correct order relative to test results; this can be of great help
     in debugging (especially if your test scripts are shell scripts run
     with shell tracing active).  As a downside, this option might cause
     the test harness to get confused if anything that appears on
     standard error looks like a test result.
     Revert the effects of '--merge'.
     Change the string that introduces TAP diagnostic from the default
     value of "'#'" to 'STRING'.  This can be useful if your TAP-based
     test scripts produce verbose output on which they have limited
     control (because, say, the output comes from other tools invoked in
     the scripts), and it might contain text that gets spuriously
     interpreted as TAP diagnostic: such an issue can be solved by
     redefining the string that activates TAP diagnostic to a value you
     know won't appear by chance in the tests' output.  Note however
     that this feature is non-standard, as the "official" TAP protocol
     does not allow for such a customization; so don't use it if you can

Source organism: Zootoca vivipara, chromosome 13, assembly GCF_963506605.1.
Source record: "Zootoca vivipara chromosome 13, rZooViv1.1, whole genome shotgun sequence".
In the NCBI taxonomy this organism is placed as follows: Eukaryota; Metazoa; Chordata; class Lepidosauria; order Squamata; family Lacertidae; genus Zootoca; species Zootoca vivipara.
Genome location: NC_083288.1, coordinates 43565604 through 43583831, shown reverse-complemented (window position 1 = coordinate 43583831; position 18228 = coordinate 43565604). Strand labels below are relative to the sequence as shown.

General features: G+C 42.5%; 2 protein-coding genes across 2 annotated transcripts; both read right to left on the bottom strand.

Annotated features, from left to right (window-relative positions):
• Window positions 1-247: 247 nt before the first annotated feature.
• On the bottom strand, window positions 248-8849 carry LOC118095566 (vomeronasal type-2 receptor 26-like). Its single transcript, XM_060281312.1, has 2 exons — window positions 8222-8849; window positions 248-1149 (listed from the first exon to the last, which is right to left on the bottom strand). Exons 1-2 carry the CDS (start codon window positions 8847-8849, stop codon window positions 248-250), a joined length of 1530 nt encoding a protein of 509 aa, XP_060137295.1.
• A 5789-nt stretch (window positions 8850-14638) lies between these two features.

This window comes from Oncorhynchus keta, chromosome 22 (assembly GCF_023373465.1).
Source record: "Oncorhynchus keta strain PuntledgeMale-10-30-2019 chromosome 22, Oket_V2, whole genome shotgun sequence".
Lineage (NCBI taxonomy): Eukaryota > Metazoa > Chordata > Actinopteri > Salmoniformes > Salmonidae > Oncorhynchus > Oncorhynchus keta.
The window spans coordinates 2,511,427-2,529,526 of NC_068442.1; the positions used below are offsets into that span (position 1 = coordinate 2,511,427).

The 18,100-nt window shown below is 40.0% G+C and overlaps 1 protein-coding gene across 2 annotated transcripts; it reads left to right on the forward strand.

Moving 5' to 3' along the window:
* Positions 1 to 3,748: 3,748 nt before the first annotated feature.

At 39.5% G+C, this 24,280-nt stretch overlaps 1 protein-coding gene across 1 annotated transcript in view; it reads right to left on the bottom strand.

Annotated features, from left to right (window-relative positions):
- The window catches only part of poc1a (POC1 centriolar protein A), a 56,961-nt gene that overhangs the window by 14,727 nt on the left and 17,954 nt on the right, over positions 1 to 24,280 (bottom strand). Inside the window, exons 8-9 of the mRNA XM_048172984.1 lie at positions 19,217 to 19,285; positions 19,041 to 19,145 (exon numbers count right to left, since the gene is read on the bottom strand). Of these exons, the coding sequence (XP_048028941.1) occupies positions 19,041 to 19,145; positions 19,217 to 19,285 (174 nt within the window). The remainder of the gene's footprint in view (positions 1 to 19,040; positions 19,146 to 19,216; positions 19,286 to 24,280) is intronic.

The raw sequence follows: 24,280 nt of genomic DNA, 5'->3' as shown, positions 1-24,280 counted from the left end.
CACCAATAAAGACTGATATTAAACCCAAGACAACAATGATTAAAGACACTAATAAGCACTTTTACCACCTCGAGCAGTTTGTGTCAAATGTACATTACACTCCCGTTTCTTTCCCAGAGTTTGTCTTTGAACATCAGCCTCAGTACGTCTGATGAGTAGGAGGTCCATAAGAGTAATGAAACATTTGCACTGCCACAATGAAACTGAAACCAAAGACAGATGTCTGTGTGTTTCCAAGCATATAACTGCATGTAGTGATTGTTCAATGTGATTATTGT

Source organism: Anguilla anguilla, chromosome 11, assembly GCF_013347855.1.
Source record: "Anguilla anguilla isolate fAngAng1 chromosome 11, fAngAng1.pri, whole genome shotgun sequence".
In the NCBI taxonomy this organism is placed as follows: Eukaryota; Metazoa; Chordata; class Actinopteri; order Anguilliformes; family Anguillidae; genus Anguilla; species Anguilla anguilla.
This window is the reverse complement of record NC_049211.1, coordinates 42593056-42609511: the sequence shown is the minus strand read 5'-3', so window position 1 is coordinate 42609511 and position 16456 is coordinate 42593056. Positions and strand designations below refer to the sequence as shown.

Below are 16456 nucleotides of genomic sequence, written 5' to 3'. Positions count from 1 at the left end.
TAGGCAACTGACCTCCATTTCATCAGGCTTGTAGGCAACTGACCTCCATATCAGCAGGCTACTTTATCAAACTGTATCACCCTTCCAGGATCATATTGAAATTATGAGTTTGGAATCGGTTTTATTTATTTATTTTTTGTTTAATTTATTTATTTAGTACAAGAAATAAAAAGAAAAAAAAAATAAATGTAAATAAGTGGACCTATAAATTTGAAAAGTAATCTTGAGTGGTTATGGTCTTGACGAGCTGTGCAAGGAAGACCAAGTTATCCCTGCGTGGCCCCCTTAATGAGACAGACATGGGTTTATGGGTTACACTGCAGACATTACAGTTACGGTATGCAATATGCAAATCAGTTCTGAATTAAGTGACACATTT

avoid it.

Here is an example of how the TAP driver can be set up and used.

     % cat
     AC_INIT([GNU Try Tap], [1.0], [])
     AM_INIT_AUTOMAKE([foreign -Wall -Werror])

     % cat
     TESTS = foo.test bar.test baz.test

     % cat foo.test
     echo 1..4 # Number of tests to be executed.
     echo 'ok 1 - Swallows fly'
     echo 'not ok 2 - Caterpillars fly # TODO metamorphosis in progress'
     echo 'ok 3 - Pigs fly # SKIP not enough acid'
     echo '# I just love word plays ...'
     echo 'ok 4 - Flies fly too :-)'

     % cat bar.test
     echo 1..3
     echo 'not ok 1 - Bummer, this test has failed.'
     echo 'ok 2 - This passed though.'
     echo 'Bail out! Ennui kicking in, sorry...'
     echo 'ok 3 - This will not be seen.'

     % cat baz.test
     echo 1..1
     echo ok 1
     # Exit with error, even if all the tests have been successful.
     exit 7

     % cp PREFIX/share/automake-APIVERSION/ .
     % autoreconf -vi && ./configure && make check
     PASS: foo.test 1 - Swallows fly
     XFAIL: foo.test 2 - Caterpillars fly # TODO metamorphosis in progress
     SKIP: foo.test 3 - Pigs fly # SKIP not enough acid
     PASS: foo.test 4 - Flies fly too :-)
     FAIL: bar.test 1 - Bummer, this test has failed.
     PASS: bar.test 2 - This passed though.
     ERROR: bar.test - Bail out! Ennui kicking in, sorry...
     PASS: baz.test 1
     ERROR: baz.test - exited with status 7
     Please report to